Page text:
The cytoplasm usually stains blue or amphophilic with perinuclear clearing, or hof. The presence of flame cells with metachromatic apical cytoloplasm is typically associated with IgA secretions. Vacuolization within the cytoplasm is rare. Intranuclear (Dutcher) and intracytoplasmic (Russell) bodies can be seen. These bodies are collections of immunoglobulin. The presence of intranuclear bodies in plasma cells suggests malignancy. Crystalline intracytoplasmic inclusions rarely occur, however, these are more common in malignancy.

The differential diagnosis includes lymphoma, more specifically, lymphoplasmacytic lymphoma or immunoblastic lymphoma, and reactive hyperplasia with prominent plasma cells or lymphoplasmacytoid cells. Myeloma is rarely associated with IgM, in contrast to lymphoplasmacytic lymphoma. Additional differentials include other tumors that may have plasmacytoid cells, like malignant melanoma and adenocarcinomas.

Staging
The Durie-Salmon staging system and the International Staging System (ISS) are the two staging systems used to stage myelomas. The Durie-Salmon staging system was more commonly used in the past. It is based on the amount of monoclonal immunoglobulin found in the blood and urine, the amount of calcium and hemoglobin present in the blood, and the severity of bone damage seen on x-ray. The ISS is more commonly used today and is based on two parameters: beta 2-microglobulin and albumin. The International Staging System is thought to be more sensitive when classifying myeloma stages.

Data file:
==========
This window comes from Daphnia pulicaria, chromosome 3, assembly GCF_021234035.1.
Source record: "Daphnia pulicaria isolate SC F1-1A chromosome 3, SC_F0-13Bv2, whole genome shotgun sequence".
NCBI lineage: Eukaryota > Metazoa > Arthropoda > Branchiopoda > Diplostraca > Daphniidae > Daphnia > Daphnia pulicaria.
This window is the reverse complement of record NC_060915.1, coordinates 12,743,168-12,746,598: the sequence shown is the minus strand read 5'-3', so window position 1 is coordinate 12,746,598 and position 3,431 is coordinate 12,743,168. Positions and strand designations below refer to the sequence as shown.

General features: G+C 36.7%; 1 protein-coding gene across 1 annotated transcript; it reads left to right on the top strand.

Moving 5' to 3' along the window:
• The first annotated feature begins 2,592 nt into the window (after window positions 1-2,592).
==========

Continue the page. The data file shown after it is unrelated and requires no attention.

The staging is determined by the amount of disease present in the body. The more advanced the disease, the higher the staging. The three staging classifications for plasma cell myeloma/multiple myelomas are:

Stage I: A relatively small number of myeloma cells are present and there is minimal bone damage.

Durie-Salmon parameters for Stage I:
  • Slightly low hemoglobin. Your hemoglobin value is greater than 10 grams per deciliter (g/dL).
  • Normal blood calcium. Your blood calcium level is normal [12 milligrams per dL (m/dL) or less].
  • One bone lesion or less. You have no bone lesions or only a solitary (one) myeloma.
  • Relatively low level of monoclonal immunoglobulin
International Staging System (ISS) parameters for Stage I: beta 2-microglobulin is less than 3.5 mg/dL and your albumin is 3.5 g/dL or less.

Stage II: A moderate number of myeloma cells are present.

Durie-Salmon parameters for Stage II: Patients diagnosed with myeloma stage II have diagnostic tests that do not fall under either stage I or stage III. A patient with stage II may have more than one plasma cell tumor, but the disease has not progressed to advanced tumors.

International Staging System (ISS) parameters for Stage II: beta 2-microglobulin is between 3.5 and 5.5 milligrams per deciliter (mg/dL) and your albumin is less than 3.5 grams per deciliter (g/dL).